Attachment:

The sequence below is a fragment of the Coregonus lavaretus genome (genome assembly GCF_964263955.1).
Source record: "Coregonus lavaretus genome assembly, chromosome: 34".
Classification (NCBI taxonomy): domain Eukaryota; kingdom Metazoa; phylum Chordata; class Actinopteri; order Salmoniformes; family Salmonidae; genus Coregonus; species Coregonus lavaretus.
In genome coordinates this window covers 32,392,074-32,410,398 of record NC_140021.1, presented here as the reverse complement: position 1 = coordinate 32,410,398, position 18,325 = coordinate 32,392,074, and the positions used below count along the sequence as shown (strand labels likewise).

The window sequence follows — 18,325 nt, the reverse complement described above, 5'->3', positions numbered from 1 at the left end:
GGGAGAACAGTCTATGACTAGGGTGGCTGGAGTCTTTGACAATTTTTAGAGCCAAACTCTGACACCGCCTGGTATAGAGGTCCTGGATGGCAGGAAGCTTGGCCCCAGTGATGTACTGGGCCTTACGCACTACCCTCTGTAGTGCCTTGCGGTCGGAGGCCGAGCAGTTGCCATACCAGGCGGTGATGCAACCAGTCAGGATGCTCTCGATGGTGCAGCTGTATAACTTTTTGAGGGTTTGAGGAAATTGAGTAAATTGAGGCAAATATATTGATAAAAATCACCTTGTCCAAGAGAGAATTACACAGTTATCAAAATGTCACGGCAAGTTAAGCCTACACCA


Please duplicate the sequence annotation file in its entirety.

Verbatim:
The sequence below is a fragment of the Coregonus lavaretus genome (genome assembly GCF_964263955.1).
Source record: "Coregonus lavaretus genome assembly, chromosome: 34".
Classification (NCBI taxonomy): domain Eukaryota; kingdom Metazoa; phylum Chordata; class Actinopteri; order Salmoniformes; family Salmonidae; genus Coregonus; species Coregonus lavaretus.
In genome coordinates this window covers 32,392,074-32,410,398 of record NC_140021.1, presented here as the reverse complement: position 1 = coordinate 32,410,398, position 18,325 = coordinate 32,392,074, and the positions used below count along the sequence as shown (strand labels likewise).

The window sequence follows — 18,325 nt, the reverse complement described above, 5'->3', positions numbered from 1 at the left end:
GGGAGAACAGTCTATGACTAGGGTGGCTGGAGTCTTTGACAATTTTTAGAGCCAAACTCTGACACCGCCTGGTATAGAGGTCCTGGATGGCAGGAAGCTTGGCCCCAGTGATGTACTGGGCCTTACGCACTACCCTCTGTAGTGCCTTGCGGTCGGAGGCCGAGCAGTTGCCATACCAGGCGGTGATGCAACCAGTCAGGATGCTCTCGATGGTGCAGCTGTATAACTTTTTGAGGGTTTGAGGAAATTGAGTAAATTGAGGCAAATATATTGATAAAAATCACCTTGTCCAAGAGAGAATTACACAGTTATCAAAATGTCACGGCAAGTTAAGCCTACACCA